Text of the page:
Washington, Jan 18 : A study by researchers at the Washington University School of Medicine in St. Louis has found that altering the brain's lipid metabolism may help reduce Alzheimer's plaques.
The study, conducted on a mouse model, has already shown positive results in the rodents, and highlights a new possibility for potential treatment of the disease.
The study was led by David M. Holtzman, M.D., the Andrew and Gretchen Jones Professor and chair of the Department of Neurology at the School of Medicine and neurologist-in-chief at Barnes-Jewish Hospital, who said that elevated levels of the protein ABCA1 considerably reduced buildup of brain plaques that are characteristic of Alzheimer's disease.
"It's becoming clear that ABCA1 may be a good drug target for Alzheimer's therapies. There are known drugs that can increase ABCA1 levels, and with some further development of this or similar classes of drugs and additional insights into how ABCA1 slows down plaque deposition, there may be a way to create a new approach to Alzheimer's treatment," said Holtzman.
ABCA1 was discovered in 2001 and is a naturally occurring enzyme already under study for its potential to treat heart disease. Lipids like cholesterol are insoluble, so to be transported through the bloodstream and into and out of cells and organs, they have to combine with molecules known as apolipoproteins. This process known as lipidation, is facilitated by ABCA1.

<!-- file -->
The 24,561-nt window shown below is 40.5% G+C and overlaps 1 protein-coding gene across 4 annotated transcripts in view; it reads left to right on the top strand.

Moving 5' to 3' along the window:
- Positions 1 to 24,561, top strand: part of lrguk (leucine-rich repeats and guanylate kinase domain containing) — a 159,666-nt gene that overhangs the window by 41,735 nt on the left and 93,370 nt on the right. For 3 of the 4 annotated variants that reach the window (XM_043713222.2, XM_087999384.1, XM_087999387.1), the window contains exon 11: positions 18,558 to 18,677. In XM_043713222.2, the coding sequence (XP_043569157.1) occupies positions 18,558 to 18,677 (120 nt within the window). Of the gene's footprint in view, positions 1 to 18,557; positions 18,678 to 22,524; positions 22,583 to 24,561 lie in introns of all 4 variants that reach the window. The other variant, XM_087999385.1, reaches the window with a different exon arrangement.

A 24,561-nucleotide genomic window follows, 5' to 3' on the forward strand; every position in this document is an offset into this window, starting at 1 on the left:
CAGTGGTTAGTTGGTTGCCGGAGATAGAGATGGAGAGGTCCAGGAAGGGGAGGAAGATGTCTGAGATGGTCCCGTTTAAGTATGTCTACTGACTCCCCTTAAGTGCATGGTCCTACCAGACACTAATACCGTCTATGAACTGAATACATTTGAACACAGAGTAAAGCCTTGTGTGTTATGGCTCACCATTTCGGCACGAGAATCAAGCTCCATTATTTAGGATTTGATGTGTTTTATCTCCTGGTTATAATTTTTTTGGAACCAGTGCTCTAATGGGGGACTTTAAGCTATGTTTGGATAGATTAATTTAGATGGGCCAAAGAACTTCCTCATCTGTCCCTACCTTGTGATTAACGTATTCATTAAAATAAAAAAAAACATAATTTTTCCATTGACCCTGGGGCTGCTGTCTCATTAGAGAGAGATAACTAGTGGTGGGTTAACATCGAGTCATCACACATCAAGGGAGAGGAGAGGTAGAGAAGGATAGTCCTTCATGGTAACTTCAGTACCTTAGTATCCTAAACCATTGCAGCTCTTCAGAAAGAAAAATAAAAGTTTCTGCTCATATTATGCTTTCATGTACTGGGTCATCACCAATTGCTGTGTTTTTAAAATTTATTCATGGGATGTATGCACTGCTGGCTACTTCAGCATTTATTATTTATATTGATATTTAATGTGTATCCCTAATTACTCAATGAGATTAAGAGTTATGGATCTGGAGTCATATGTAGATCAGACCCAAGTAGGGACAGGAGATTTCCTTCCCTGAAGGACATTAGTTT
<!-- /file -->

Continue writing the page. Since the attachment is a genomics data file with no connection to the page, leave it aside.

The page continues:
A primary risk factor for Alzheimer's disease is an apolipoprotein known as apoE. Variants of apoE are linked to major changes in an individual's risk of developing late-onset Alzheimer's disease.
It was revealed in an earlier research that ABCA1 also lipidates good cholesterol in the brain. When the researchers utilized mice lacking the gene for ABCA1 and bred them to mouse model of Alzheimer's disease, the animals developed a much great number of the brain plaques that are characteristic of the disease.
In the new experiment, the scientists created a line of mice genetically altered to make unusually high levels of ABCA1 in the brain. When that line was crossbred with their Alzheimer's disease mouse model, it was found that mice with high ABCA1 levels built up plaques in their brains much more slowly and to a much lesser extent than those with normal ABCA1 levels.
This demonstrated that ABCA1 is facilitating the lipidation of HDL and apoE. According to Holtzman, this allows apoE to better hunt amyloid beta, the main ingredient of plaques, from the brain in a way that decreases the chances that plaques will begin to form.
A class of drugs is already available that increases ABCA1 levels: LXR (liver X receptor) agonists.
However, Holtzman indicated that these drugs need to be fine-tuned to avoid an undesirable side effect that increases fat buildup in the liver.
The study is appearing this month in The Journal of Clinical Investigation.